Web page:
Press for Douglass

July 9, 1847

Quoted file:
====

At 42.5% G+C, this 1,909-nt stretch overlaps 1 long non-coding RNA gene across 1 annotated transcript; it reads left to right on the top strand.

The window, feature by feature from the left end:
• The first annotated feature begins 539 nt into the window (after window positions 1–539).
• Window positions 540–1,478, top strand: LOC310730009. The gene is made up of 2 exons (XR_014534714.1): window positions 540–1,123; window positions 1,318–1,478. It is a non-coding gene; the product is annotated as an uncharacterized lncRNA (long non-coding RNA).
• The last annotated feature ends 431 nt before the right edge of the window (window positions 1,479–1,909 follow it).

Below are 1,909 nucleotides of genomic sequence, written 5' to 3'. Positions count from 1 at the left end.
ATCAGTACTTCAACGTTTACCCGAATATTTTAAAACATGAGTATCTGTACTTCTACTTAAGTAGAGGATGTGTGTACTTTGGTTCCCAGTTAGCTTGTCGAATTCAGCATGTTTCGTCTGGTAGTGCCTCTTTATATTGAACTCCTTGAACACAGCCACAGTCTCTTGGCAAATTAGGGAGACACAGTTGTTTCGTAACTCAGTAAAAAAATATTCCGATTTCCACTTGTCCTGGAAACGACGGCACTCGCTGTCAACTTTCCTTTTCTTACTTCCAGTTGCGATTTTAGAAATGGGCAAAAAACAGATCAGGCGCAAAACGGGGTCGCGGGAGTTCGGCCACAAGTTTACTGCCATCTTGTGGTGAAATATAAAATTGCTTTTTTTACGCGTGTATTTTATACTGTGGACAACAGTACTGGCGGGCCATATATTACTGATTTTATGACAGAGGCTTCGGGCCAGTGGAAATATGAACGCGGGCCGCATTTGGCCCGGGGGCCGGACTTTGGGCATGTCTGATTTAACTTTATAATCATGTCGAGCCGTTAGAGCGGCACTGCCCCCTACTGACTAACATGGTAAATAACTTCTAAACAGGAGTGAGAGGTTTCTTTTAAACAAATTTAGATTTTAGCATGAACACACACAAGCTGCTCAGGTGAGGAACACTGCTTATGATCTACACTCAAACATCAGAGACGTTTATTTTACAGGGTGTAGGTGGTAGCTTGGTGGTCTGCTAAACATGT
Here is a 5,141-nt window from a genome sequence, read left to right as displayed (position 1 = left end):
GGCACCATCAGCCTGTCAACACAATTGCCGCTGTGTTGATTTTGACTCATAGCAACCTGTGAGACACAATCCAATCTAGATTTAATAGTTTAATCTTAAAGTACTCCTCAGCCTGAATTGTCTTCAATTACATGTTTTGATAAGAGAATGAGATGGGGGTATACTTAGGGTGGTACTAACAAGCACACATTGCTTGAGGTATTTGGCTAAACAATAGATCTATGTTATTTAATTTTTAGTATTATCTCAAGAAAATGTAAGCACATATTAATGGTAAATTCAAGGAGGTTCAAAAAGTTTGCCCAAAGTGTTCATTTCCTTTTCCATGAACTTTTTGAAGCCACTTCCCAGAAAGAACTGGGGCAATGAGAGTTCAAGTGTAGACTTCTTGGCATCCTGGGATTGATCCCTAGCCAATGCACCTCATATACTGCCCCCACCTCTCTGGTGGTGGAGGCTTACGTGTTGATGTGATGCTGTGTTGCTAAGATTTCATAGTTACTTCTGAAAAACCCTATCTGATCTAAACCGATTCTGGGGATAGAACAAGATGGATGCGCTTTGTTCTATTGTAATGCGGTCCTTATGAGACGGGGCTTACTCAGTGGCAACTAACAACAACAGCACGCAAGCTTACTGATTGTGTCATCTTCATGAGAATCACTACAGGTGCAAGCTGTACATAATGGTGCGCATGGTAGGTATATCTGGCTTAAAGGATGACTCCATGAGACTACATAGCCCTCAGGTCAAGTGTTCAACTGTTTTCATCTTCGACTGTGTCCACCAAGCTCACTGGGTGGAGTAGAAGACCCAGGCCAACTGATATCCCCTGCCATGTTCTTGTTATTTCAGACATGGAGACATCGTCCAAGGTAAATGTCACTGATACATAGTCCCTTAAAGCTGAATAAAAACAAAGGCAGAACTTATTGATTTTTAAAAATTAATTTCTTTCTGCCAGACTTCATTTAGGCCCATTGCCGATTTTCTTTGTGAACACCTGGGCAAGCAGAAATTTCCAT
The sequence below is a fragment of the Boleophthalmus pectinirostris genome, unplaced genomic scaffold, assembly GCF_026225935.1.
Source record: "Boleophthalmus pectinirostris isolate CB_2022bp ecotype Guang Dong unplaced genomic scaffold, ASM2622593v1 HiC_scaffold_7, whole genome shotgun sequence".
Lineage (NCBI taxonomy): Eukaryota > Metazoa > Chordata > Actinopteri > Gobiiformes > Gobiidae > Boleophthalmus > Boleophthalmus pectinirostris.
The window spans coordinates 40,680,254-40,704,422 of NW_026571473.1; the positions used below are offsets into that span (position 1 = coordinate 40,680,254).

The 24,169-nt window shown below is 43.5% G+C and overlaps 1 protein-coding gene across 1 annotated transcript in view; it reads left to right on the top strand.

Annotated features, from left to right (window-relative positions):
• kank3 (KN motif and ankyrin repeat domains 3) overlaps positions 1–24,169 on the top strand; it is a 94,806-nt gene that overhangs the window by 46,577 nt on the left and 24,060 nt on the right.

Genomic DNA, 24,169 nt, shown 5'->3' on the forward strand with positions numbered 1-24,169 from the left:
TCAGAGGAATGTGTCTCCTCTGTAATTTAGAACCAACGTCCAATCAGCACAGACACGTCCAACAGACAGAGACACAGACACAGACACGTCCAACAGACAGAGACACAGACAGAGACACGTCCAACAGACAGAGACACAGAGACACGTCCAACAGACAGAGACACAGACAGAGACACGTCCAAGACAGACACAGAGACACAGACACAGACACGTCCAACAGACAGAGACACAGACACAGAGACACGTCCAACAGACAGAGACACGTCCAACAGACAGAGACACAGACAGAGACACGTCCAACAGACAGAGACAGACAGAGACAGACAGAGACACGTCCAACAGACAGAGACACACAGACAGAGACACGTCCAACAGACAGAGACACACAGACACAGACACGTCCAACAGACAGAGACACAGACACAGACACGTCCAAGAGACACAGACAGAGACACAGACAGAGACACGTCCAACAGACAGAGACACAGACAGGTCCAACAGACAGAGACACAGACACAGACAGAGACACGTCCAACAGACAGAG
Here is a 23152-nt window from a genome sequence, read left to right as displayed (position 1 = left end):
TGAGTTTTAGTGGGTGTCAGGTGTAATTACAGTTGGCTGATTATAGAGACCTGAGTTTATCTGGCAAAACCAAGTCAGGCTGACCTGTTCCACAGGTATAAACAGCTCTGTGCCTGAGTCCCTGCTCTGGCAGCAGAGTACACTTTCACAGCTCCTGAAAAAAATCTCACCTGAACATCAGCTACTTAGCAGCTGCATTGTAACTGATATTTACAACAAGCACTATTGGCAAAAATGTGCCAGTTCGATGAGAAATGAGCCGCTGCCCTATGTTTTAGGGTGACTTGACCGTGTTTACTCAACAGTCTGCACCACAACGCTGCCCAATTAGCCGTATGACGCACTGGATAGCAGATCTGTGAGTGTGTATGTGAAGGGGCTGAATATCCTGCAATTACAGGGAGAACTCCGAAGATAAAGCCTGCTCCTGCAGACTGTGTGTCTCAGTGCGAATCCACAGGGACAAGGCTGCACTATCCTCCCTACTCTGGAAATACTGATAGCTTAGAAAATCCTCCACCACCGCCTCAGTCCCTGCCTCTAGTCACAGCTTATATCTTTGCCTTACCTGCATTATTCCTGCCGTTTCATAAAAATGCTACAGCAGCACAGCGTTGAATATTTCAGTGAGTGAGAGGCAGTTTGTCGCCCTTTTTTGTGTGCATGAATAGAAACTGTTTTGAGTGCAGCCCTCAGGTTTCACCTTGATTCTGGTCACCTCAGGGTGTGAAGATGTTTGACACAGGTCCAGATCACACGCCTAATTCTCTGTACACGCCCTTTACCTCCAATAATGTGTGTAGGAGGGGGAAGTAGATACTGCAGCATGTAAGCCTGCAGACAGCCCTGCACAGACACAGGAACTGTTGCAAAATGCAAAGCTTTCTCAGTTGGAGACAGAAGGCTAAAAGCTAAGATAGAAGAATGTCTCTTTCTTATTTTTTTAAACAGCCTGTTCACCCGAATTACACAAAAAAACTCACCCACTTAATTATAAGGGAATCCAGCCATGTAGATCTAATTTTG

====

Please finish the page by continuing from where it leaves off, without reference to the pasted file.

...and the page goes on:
Three articles on the first page enter the discussion of the proposed paper.  One is signed simply, Libertas. Another is from Chronotype, and the third is a letter from Douglass.  Douglass, writing to Garrison, recounts how friends in England had urged this editorship upon him, and he says, “I objected at once to the adoption of any measures for carrying out their kind intentions”…then he lists four objections.  He goes on to comment that there is not a single press in the United States under control of a colored person, and though several attempts to do so have failed, he believes “the time has arrived when such a press could be established”… “I suggested that a printing press would be a useful and acceptable testimonial, and one which would have this advantage over the former one; it would be a gift to my race, as well as a testimony of their confidence in me as their advocate…. Since my return home, three newspapers under the management of colored persons have sprung into existence, and believing that these will be sufficient to accomplish the good which I sought, I have with some reluctance given up my intention of publishing a paper for the present.”

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